I'm not much of a cryer at all - perhaps once every few years or so. But by the time the show was over me and my 4 year old were sobbing on each other's shoulders. There was something about the amazing show the orcas and the trainers put on that day combined with the messaging, as Hallmark corny as it may have been, that struck a chord with me. Part generational, part connection with the whales, part inspiring kids to be the best they could be. Sea World knocked it out of the park with that Believe show.
My 4 year old and I sobbing on each other's shoulders
after watching the Shamu Believe show
January 2009, Sea World San Diego
We haven't been to Sea World since the release of Blackfish in 2013. Not necessarily because I've bought in fully to the message in the film. But I've felt like I wanted to learn more about orcas in the wild before I could be enthusiastic about visiting them again in captivity.

See, I don't consider myself a true animal lover. Or really a whale fanatic in general. There's just something about orcas that really fascinates me. And I can't trace that interest back to anything other than my visits to Sea World over the years.

So I'm torn: On one hand Sea World is responsible for my interest in orcas. On the other hand keeping orcas in captivity is particularly cruel given what their lives are like in the wild versus how they live at Sea World.

After the tragic death of Dawn Brancheau in 2010, I started following the controversy surrounding orcas in captivity and specifically at Sea World more closely.

I read Death at Sea World and took note of this piece which recommends a visit to the "real" Sea World in the San Juan Islands north of Seattle over a visit to Sea World parks. Have a look at this quick video:

When the opportunity arose for a summer family vacation to the Pacific Northwest, I was sure to include ample time in our itinerary to try to see orcas.

Turns out - it's quite difficult to spot orcas in the wild.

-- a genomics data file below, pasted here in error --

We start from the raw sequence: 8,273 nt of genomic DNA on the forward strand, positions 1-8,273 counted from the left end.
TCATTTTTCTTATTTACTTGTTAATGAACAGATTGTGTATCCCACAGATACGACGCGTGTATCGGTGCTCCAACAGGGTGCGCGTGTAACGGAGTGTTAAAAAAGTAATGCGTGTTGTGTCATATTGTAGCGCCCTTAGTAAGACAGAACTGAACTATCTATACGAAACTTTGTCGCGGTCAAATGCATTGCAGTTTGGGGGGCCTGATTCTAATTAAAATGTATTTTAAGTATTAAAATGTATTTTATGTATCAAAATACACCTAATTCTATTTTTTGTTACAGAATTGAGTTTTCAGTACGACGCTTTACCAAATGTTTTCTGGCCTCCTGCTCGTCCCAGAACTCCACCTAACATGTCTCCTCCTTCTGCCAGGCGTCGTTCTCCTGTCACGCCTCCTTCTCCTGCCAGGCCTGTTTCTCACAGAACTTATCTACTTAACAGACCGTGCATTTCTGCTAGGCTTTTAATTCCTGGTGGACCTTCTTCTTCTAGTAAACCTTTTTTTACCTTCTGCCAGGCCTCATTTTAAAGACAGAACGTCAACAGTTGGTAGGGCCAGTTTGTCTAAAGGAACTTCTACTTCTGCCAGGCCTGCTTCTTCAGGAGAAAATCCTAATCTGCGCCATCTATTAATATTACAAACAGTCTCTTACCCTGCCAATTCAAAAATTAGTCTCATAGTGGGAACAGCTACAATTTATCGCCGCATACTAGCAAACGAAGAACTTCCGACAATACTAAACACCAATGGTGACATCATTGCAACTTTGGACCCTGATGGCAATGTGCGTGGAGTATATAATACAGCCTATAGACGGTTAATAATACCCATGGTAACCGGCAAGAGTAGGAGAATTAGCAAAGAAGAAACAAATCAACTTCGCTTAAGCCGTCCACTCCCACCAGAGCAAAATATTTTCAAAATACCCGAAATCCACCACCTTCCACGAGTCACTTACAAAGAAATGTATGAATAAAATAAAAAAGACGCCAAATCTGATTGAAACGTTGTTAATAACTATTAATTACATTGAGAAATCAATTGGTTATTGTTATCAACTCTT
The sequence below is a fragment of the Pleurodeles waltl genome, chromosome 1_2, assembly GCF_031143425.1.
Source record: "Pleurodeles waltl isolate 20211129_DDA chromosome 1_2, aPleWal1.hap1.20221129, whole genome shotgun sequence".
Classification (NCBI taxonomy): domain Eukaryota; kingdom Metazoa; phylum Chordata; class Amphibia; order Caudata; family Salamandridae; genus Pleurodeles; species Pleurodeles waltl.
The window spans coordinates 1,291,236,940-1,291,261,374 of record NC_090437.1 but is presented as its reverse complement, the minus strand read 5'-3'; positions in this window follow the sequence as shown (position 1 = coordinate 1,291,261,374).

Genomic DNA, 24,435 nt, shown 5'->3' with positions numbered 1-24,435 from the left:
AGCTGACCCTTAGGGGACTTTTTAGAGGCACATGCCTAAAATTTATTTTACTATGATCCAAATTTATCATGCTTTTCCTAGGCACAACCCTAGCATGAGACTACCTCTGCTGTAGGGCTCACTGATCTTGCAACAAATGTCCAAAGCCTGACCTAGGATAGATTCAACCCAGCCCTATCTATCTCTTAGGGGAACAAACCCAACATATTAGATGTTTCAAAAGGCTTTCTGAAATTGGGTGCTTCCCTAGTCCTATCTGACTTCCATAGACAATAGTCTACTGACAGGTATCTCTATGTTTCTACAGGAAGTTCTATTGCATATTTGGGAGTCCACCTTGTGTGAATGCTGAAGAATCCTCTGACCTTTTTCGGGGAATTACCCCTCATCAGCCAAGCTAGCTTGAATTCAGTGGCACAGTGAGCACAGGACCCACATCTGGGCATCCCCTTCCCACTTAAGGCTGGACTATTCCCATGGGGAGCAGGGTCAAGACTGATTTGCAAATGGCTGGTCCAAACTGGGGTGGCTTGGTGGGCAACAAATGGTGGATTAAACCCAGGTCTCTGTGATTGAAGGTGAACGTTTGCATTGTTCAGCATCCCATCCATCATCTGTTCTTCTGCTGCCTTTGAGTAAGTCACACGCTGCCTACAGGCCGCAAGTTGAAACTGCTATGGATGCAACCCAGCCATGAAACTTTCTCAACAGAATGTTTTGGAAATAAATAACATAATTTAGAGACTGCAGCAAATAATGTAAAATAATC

I did as much I think as any reasonable parent could to put their family in a position to see orcas in the wild in the Pacific Northwest. Were we successful? Did we have a good time? Read on...

Ferry from Anacortes to Friday Harbor

We left our hotel in Seattle around 10a bound for Anacortes, the nearest ferry departure point to the San Juan Islands. Our destination was Friday Harbor on San Juan Island. I made reservations well in advance and arrived right on time without incident for our 1 hour ferry ride.

First off, I'd highly recommend getting a car even if you're staying in Friday Harbor because other parts of the islands are most conveniently reached via car.

I was hopeful that we might spot an orca on our ride out on the ferry. The woman pouring wine at Chateau Ste Michelle (a nice quick tasting stop not too far out of the way) said we probably would - she had in the past.

Unfortunately, we did not see any orcas on the ferry ride. Oh well. It was a long shot. It was a fun, calm, and beautiful ride through the islands to our destination.

Cost: $90 roundtrip for a family of 4 including car.

Lime Kiln State Park

Lime Kiln State Park is sometimes called "Whale Watch Park" because it's so popular with tourists who want to catch a glimpse of the orcas cruising by. A lot of things I'd read, including the piece linked to above, seem to imply that there's a very good chance you'll see orcas while visiting Lime Kiln State Park.

We were not so fortunate.
Lime Kiln State Park
8:00a July 6, 2016
No whales
I first visited for about an hour around 8a the first morning after we arrived. There were a couple other enthusiasts roaming the shore hoping for a glimpse and chatting about orcas, salmon population, and eco system effects on the orca population. But no whales appeared.

We came back with our families later that afternoon and stayed for a couple hours. There was some excitement in the air as the J Pod of Southern Resident Killer Whales had been sighted in the area a few days prior. And they'd been seen 100 miles north hours earlier in the day. There was some speculation they might cruise by at any moment so we kept up hope. But after a couple hours with no whales we left, a bit disappointed.
Lime Kiln State Park
2:00p July 6, 2016
No whales